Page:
Closely monitor the engagement of disadvantaged pupils with extra-curricular and homework activities. Review the take-up of these activities, the costs and the type of pupils engaging the most. What does this reveal?

Lockdown may create less awkward conversation opportunities for teachers wanting to re-engage with pupils. Instead of asking questions like “where did you go on holiday?”, turn instead to dialogue that allows for pupils to talk more openly about their experiences in lockdown: “What was most tricky about lockdown for you and the family? What types of things did you do to stop boredom?”

Many schools have opted to supply basic stationery to avoid pupils having to supply their own materials. This creates a good opportunity to ensure all pupils are equipped with the basics at the start of lessons and avoids pupils bringing in high-range items.

Poverty-proofing post Covid-19

The need to listen to and understand the experience and reality of pupils is always crucial. However, Covid-19 and waves of national and now local lockdowns have created a more pressing case for this work.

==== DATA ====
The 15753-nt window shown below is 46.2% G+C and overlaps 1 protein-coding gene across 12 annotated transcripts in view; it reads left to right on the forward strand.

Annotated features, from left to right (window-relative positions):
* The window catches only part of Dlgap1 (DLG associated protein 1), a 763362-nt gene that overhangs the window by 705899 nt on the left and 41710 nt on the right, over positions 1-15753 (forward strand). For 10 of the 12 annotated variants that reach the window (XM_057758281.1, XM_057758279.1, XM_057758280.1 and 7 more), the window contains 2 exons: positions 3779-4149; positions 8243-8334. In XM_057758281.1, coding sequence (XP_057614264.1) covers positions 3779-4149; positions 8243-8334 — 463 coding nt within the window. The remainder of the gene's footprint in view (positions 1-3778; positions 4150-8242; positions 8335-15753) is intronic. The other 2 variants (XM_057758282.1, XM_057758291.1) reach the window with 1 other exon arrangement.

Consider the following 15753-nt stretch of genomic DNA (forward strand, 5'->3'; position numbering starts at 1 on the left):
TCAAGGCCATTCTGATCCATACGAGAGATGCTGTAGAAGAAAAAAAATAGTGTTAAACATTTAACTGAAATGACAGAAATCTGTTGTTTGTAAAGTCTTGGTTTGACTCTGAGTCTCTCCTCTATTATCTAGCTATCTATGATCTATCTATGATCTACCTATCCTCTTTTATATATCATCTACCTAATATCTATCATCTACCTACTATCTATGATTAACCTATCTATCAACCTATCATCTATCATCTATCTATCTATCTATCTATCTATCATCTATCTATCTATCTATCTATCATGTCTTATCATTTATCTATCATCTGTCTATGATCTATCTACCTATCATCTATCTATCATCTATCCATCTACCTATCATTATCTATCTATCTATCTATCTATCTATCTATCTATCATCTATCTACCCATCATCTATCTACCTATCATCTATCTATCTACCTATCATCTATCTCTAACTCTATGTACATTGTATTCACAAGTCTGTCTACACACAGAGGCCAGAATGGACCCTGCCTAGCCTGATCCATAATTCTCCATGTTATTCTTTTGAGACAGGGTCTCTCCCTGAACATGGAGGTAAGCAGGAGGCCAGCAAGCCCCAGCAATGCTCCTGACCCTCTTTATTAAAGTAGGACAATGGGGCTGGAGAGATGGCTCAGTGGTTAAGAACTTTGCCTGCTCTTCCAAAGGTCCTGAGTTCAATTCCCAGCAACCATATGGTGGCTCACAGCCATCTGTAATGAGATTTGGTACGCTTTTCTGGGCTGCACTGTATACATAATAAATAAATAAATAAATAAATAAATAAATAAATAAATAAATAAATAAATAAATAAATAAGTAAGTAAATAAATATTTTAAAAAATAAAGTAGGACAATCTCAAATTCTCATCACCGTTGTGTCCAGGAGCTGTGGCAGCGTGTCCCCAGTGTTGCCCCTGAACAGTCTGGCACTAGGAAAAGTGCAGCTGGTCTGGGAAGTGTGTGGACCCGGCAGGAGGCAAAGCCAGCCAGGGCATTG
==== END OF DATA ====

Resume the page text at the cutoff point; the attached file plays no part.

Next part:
Working alongside the University of Newcastle, the Poverty Proofing team have been adapting their research design with schools in order to offer more relevant support in the current climate.

Mr Bramhall and the team have also adapted their programme of support to suit the needs of schools via virtual consultative meetings and research interviews with pupils using digital platforms. The programme involves a one-day training course for a member of the school leadership team to understand more forensically the persistent problem of poverty in schools, the impact of poverty on learning, and the ways in which Poverty-proofing can help to diagnose needs.

Researchers can run consultations with pupils, senior leaders and conduct staff briefings to include training on the impact of and issues associated with poverty in schools.

Thank you Mr Rigg

As I walked my two girls into school last week, I was greeted by Mr Rigg, their headteacher. Every day he was stood on the school gates greeting each parent, carer and pupil and asking them to feedback how the start of term had been for them.

He may have been two-metres away, but watching him scribble notes down from his various interactions with every parent reminded me that this is also about being attentive, that every child needs a voice and sometimes you will need to listen carefully and watch observantly for those pupils who really need support.

  • Sean Harris is a post-doctoral researcher at Teesside University, a former school leader, and serves as a governor of a school in Northumberland. He is currently researching ways in which schools tackle local poverty in their context. Follow him @SeanHarris_NE.